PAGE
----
A Tool for Identifying Unnecessary Medical Procedures Proves Itself

Demonstration project on using the Dartmouth Atlas of Health Care

From 1997 to 1999, efforts by coalitions of businesses, health systems and providers in Muncie, Ind.; Topeka, Kan.; and Milwaukee worked to improve local health care using the Dartmouth Atlas of Health Care.

The Atlas (developed by Dartmouth Medical School under RWJF grant ID# 022477) is a computerized geographical information system that permits comparisons of health resources, expenditures, and utilization rates among different regions.

In the project, the coalitions worked closely with Dartmouth Medical School and the Hospital Research and Educational Trust (HRET), an affiliate of the American Hospital Association (AHA), which publishes the Atlas.

Key Results

  • The Milwaukee coalition organized a team of local cardiac specialists who represented participating health systems to study utilization rates and the potential for shared decision-making.
  • The Muncie site — GM-UAW (General Motors-United Auto Workers) Health Care Initiatives, for GM plants — developed a learning process by using the Atlas to identify demographically similar areas where rates of open-heart surgery were below the national average.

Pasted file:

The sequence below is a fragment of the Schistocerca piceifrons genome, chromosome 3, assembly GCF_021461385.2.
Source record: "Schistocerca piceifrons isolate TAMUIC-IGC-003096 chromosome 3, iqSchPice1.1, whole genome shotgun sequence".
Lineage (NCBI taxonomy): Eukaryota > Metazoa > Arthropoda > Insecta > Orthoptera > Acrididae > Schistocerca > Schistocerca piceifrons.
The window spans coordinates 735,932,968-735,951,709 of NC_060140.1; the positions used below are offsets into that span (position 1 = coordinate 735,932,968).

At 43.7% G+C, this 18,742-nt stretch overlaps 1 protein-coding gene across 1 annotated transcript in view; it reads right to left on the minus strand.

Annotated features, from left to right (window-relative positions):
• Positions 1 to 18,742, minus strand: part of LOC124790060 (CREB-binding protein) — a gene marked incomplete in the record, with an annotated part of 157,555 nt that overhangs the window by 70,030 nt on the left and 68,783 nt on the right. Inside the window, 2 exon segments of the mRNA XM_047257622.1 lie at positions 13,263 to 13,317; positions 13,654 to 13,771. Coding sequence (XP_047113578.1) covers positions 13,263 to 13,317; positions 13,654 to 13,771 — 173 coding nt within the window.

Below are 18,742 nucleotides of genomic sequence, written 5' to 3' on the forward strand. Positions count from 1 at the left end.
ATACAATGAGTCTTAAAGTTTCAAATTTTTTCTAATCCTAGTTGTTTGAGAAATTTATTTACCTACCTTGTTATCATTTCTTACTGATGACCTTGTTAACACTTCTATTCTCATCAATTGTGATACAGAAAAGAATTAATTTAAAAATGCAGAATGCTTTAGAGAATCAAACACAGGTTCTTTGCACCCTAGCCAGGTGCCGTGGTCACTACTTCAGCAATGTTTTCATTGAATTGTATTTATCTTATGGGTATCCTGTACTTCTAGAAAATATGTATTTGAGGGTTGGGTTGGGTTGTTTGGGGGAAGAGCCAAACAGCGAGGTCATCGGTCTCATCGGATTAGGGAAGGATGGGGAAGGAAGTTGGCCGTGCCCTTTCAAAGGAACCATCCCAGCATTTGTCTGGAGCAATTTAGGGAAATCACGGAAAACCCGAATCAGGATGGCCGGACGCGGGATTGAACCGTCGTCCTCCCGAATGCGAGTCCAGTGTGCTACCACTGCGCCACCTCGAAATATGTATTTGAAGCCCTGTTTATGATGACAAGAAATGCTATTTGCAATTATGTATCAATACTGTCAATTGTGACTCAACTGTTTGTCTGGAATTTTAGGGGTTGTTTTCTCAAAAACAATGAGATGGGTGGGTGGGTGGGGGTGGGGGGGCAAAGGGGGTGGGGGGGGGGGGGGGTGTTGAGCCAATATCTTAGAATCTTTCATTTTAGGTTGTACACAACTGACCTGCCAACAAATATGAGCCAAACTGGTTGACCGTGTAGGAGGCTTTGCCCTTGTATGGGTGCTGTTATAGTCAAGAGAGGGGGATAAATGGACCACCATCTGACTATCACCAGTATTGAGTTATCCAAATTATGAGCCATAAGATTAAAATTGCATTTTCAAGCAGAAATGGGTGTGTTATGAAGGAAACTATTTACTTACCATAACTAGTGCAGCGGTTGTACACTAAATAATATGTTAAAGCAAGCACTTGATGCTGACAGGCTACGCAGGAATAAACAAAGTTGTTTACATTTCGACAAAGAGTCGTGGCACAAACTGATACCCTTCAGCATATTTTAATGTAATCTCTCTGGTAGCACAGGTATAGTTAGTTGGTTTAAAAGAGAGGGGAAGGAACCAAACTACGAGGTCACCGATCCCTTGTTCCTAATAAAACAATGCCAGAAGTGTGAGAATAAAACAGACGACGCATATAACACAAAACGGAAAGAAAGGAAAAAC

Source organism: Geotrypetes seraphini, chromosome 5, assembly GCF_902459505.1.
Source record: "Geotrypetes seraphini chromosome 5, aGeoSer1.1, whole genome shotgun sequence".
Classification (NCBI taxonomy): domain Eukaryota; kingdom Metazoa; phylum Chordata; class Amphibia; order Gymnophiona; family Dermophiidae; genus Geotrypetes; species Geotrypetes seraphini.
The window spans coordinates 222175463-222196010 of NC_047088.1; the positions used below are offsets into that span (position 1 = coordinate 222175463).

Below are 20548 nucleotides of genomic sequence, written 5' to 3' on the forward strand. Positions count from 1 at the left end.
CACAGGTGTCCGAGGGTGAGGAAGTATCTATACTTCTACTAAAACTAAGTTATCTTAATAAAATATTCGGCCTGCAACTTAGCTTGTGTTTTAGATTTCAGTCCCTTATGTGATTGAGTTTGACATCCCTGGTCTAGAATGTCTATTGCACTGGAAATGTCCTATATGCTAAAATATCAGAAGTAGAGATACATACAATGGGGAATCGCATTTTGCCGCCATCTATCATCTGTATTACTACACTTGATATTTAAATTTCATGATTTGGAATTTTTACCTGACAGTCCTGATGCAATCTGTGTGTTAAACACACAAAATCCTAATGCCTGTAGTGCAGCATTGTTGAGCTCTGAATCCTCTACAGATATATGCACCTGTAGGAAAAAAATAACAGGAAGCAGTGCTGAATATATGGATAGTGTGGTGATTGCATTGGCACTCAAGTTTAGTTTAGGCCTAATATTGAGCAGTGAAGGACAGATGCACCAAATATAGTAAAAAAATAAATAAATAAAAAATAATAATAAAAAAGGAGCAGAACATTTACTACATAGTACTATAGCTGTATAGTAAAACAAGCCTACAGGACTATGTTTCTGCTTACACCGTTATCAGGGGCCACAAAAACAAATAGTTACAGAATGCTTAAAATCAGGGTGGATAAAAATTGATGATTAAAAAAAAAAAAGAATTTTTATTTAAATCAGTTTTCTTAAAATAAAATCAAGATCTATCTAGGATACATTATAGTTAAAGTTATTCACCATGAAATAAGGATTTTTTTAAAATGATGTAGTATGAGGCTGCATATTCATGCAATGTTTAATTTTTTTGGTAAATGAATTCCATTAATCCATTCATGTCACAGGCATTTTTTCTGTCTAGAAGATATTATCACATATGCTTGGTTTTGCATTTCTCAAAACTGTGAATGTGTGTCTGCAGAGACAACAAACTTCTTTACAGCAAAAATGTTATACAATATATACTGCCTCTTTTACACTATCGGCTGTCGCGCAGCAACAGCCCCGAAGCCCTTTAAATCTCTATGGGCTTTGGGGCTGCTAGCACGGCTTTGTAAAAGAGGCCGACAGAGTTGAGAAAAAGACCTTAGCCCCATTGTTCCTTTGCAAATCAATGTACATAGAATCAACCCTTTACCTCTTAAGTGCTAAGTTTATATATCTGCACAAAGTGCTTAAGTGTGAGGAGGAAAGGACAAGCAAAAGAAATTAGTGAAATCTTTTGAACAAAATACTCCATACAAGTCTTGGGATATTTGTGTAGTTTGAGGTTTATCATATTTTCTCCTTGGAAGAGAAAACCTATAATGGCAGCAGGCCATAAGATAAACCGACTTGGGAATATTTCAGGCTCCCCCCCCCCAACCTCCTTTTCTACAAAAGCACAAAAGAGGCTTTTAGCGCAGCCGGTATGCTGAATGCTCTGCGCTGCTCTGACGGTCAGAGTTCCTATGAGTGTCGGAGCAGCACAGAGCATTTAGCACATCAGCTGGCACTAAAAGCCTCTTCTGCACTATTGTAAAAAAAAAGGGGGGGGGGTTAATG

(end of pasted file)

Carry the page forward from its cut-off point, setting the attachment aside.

• A statewide coalition of large employers, hospitals and health systems in Kansas used Atlas data to educate employees about treatment variations and how to decide on an appropriate course of treatment.
  • The Hospital Research and Educational Trust and the Dartmouth Medical School produced and published A Health Care Purchaser's Guide to Using the Dartmouth Atlas.
  • No site was able to measurably change utilization rates for the procedures under study during the grant period.

Funding

The Robert Wood Johnson Foundation (RWJF) supported this project through a grant of $100,228 to the Hospital Research and Educational Trust.